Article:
Bee Roots for 2022-09-07

The table provides clues for the roots of words in today's NY Times Spelling Bee. You're responsible for prefixes, suffixes, tense changes, plurals, doubling consonants before suffixes, and alternate spellings of roots. An exception: since Sam won't allow S, when the root contains an S, the clue may be for a plural or suffixed form. "Mice" for example. If a clue isn't self-explanatory, try googling it. The TL;DR about the site comes after the table.

Past clues are available here

Today's puzzle
  • Letters: R/ADILNO
  • Words: 59
  • Points: 216
  • Pangrams: 2

Table content

  • with first two letters of answer and length
root #answers coveredanswer's first two lettersanswer's lengthclue for root (answer may need prefix, suffix, tense change, alt spelling, ...)
11AD5Decorate (… with) (Xmas tree, e.g.)
21AN7Metal support for fireplace wood (firedog)
31AN7Non–Apple phone OS, or humanoid robot (do they dream of electric sheep?)
51AR4Opera solo
61AR4Dry (climate or land), adj.
71AR4Seed covering
41AR5Passion (Latin “to burn”)
81DA4Mild exclamation; or mend holes in socks, verb
91DI5Arab $, not supper
101DI6Alpine peasant woman's dress
141DO4Room or bldg. entrance
121DO5Literary term for a a state of great sorrow or distress (Spanish for pain), noun
131DO5Someone who gives (blood, organs, $)
111DO6US currency
161DO6Mahimahi; or South American freshwater fish with a golden body and red fins
151DO8Spike hammered into a divider between rooms (dead as a …)
171DR5What sink water goes down
181DR5Power tool with bits for making holes, or practice for an emergency (fire …); noun
191DR5Star Wars robot (R2D2, C3PO, BB–8), or last syllable of Google phone OS (An…)
201DR5Curious or unusual in a way that provokes amusement, adj.
211DR5Spit leaking out of your mouth, noun/verb
221IN6Not outside
231IN6Progress (make), usually plural noun, contains street synonym
241IR4Element Fe (atomic number 26), or hot clothes presser, noun/verb
251LA4Animal or criminal den
271LA4Pig fat for cooking
261LA8♂ who owns your apartment (compound)
281LI4Someone who doesn’t tell the truth
291LI4₺ or ₤, Turkish or old Italian $
301LO4♂ version of “Lady” in nobility, or term for God; or, exclamation expressing surprise or worry
311NA5Lowest point, rock-bottom, depths; or below the observer in astronomy
321NO4“Black” in French; or dark mystery genre (film …)
331NO4Edible seaweed, eaten either fresh or dried in sheets
341OD4Bad smell (body …)
351OR4Spoken (… exam), or by mouth (… surgery), adjective
361OR6Make someone a priest
371OR7Relating to a thing's position in a series
441RA4Sudden attack, as in “air” or police;” or insect spray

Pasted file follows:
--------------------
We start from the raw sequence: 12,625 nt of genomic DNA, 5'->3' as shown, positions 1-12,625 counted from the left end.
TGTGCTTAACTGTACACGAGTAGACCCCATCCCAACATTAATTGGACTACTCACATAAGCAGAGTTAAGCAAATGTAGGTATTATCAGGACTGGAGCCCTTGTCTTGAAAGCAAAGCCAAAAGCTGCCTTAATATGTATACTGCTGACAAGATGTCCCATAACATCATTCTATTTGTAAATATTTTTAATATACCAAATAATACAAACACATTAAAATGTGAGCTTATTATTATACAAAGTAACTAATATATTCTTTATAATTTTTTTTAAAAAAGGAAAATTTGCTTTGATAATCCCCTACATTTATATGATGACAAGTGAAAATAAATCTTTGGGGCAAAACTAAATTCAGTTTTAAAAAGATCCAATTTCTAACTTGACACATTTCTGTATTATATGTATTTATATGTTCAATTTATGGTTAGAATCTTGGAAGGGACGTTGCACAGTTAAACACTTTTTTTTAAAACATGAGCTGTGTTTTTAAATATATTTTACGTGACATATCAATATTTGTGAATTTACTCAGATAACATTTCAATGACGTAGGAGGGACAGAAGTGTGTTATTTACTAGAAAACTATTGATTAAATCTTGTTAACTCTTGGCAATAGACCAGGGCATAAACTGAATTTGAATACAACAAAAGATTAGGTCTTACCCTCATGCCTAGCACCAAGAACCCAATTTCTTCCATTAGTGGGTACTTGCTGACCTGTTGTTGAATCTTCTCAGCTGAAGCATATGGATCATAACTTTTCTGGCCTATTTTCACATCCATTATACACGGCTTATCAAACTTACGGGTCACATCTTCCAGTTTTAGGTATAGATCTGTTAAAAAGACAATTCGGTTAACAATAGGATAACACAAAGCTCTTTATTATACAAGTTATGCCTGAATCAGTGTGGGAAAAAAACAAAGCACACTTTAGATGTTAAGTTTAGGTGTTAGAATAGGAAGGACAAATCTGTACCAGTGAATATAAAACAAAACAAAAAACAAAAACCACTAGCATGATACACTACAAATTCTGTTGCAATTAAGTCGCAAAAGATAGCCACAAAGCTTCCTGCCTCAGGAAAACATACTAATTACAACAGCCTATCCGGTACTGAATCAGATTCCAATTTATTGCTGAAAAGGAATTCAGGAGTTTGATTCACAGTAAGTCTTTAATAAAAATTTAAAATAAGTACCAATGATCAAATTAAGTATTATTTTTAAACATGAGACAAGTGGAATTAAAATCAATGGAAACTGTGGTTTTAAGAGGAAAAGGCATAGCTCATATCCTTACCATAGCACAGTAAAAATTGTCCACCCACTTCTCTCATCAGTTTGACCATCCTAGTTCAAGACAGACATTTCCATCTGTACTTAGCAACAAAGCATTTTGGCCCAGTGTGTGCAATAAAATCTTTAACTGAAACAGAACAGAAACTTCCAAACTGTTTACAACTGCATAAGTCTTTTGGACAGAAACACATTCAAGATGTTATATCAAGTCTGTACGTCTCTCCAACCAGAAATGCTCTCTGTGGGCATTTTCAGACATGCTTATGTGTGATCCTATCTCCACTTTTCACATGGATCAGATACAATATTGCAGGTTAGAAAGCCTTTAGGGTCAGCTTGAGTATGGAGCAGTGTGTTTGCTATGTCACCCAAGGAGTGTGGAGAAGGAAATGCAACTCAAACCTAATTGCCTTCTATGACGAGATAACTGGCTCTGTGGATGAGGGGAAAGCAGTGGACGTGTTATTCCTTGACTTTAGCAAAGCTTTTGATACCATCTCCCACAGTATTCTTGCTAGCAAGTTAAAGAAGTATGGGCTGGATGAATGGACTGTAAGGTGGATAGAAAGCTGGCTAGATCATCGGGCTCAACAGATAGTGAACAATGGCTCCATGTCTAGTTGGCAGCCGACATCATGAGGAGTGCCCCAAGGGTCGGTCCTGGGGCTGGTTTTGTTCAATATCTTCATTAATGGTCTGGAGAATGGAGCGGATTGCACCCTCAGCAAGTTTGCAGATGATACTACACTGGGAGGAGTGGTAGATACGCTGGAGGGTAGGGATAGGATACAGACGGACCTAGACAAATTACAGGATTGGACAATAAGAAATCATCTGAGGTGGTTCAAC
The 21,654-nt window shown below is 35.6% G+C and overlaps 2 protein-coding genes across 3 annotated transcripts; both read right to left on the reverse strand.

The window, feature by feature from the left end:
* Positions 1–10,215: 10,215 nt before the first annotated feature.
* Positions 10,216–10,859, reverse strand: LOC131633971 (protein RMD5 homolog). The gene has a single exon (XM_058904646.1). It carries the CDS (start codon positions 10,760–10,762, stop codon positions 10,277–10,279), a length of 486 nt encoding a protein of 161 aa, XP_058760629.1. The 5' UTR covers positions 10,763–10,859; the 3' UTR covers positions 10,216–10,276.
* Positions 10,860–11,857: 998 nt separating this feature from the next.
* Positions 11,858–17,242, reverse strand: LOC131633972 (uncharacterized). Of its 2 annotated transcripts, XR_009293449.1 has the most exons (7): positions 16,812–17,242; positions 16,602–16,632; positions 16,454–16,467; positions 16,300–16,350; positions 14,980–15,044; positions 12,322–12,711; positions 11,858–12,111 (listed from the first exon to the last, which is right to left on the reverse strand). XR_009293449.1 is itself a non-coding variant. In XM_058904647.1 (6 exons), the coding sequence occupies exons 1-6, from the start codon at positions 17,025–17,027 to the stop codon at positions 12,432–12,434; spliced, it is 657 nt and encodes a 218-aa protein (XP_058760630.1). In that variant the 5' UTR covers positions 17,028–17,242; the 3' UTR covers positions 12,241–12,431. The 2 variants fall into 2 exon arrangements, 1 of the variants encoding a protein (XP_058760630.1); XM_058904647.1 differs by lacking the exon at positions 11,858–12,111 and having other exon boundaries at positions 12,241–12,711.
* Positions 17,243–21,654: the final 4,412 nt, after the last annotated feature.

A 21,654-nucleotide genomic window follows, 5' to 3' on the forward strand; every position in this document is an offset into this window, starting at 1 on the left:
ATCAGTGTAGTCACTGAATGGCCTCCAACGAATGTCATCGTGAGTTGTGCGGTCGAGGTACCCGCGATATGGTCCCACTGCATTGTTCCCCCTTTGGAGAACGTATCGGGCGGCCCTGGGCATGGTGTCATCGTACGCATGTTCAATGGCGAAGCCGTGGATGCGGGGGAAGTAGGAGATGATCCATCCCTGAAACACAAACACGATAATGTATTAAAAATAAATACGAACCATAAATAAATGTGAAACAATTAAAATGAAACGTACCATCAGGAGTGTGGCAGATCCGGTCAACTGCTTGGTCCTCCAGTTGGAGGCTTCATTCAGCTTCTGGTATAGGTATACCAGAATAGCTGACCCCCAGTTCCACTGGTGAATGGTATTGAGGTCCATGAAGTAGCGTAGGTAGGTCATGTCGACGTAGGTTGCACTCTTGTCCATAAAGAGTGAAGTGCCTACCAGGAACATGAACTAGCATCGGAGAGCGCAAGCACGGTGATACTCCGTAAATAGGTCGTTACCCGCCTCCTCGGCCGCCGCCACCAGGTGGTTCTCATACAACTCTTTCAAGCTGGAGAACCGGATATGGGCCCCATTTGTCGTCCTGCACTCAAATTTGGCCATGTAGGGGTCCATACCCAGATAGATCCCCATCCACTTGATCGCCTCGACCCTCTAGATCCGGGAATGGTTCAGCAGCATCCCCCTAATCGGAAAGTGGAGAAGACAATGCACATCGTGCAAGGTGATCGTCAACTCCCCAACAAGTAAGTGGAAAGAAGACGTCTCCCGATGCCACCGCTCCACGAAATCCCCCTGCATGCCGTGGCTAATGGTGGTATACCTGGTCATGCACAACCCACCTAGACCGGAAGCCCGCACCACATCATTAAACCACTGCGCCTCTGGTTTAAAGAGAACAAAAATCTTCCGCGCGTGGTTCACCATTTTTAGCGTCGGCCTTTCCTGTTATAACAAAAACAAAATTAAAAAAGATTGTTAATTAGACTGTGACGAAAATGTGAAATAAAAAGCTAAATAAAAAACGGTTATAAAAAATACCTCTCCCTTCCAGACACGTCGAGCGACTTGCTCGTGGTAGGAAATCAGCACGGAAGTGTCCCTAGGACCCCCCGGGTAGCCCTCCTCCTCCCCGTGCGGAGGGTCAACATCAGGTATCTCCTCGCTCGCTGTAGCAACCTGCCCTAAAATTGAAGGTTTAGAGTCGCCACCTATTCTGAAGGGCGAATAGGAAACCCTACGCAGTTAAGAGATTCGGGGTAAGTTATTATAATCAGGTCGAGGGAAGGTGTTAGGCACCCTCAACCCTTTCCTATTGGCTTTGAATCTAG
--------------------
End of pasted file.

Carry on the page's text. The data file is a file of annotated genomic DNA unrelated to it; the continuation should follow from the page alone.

451RA4What a train travels on, or what you hold on stairs
471RA4Liquid precipitation
481RA4Kirk’s Yeoman Janice on Star Trek, or South African $
491RA4Hindu queen, anagram of liquid precipitation
381RA5Nickname of Cpl. O’Reilly in M.A.S.H., or Doppler weather sensor acronym
411RA5AM/FM music & talk device in car & home
421RA5Distance from a point on a circle to the center
431RA5Harmful gas that seeps into homes; atomic no. 86
391RA6Modern tire design; or arranged like spokes of a wheel, adj.
401RA6Unit of angular measure of a ○
461RA8Trains & tracks, compound noun; ends in below (“I’ve been working on the …”)
501RI4$ in Iran, Oman, & Yemen
511RI4Small stream
521RI4Tough outer skin of certain fruit, especially citrus
531RO4Street ("Abbey …"), or “rocky …” ice cream flavor
541RO4Horse with 2–colored coat
551RO4Lion “shout”
561RO4Stir up mud or trouble (…ed the waters)
571RO4What you do to dice, verb; or Tootsie candy & small bread format, noun
591RO4Large crucifix above altar, anagram of bldg. entrance
581RO5Musical form with recurring theme, often final movement of a piece, from Italian

About this site

This site provides clues for a day's New York Times Spelling Bee puzzle. It exists to make it easier for Kevin Davis to take a day off. Most of the clues come from him. There may be some startup problems, but long term I think I can put the clues together with no more than half an hour's work.

The "Bee Roots" approach is to provide explicit clues for root words, not every word. This is similar to what Kevin Davis does, but without information about parts of speech As logophiles, we are pretty good at putting on prefixes and suffixes, changing tense, and forming plurals (including Latin plurals!). The clues cover root words, arranged alphabetically by root word, with a count of words in the puzzle that come from each root. For example, if a puzzle includes ROAM and ROAMING, there will be a clue for ROAM and a count of 2. The root may not appear in the puzzle at all; for example, the 2021-07-23 Bee included ICED, DEICE, and DEICED. For such a puzzle, the clue would be for ICE with a word count of 3.

The Bee Roots approach involves judgement sometimes. For example, if a puzzle includes LOVE, LOVED, and LOVELY, how many roots are needed to cover them? LOVE and LOVED share the root LOVE, certainly, but LOVELY is tricky. LOVE is part of its etymology, but by now, the word means "exquisitely beautiful," which is a lot farther from the meaning of LOVE than swithcing to past tense. I'm inclined to treat LOVE and LOVELY as separate roots. You may not agree, which is fine. Another thing we logophiles share is a LOVE of arguing about words on Twitter.

One last complication, until another one pops up: a few roots have multiple spellings, for example LOLLYGAG and LALLYGAG. Depending on the day's letters, and maybe even the editor's whims, one or both could be in the puzzle's answer list. With such roots, you could see a word count of 2, even if there are no applicable prefixes or suffixes.

I will do my best to keep this site up to date and helpful (I hope). Check it out, and tweet feedback to @donswartwout Tweet to @donswartwout

Many thanks to Kevin Davis, whose 4,500-word clue list made this possible.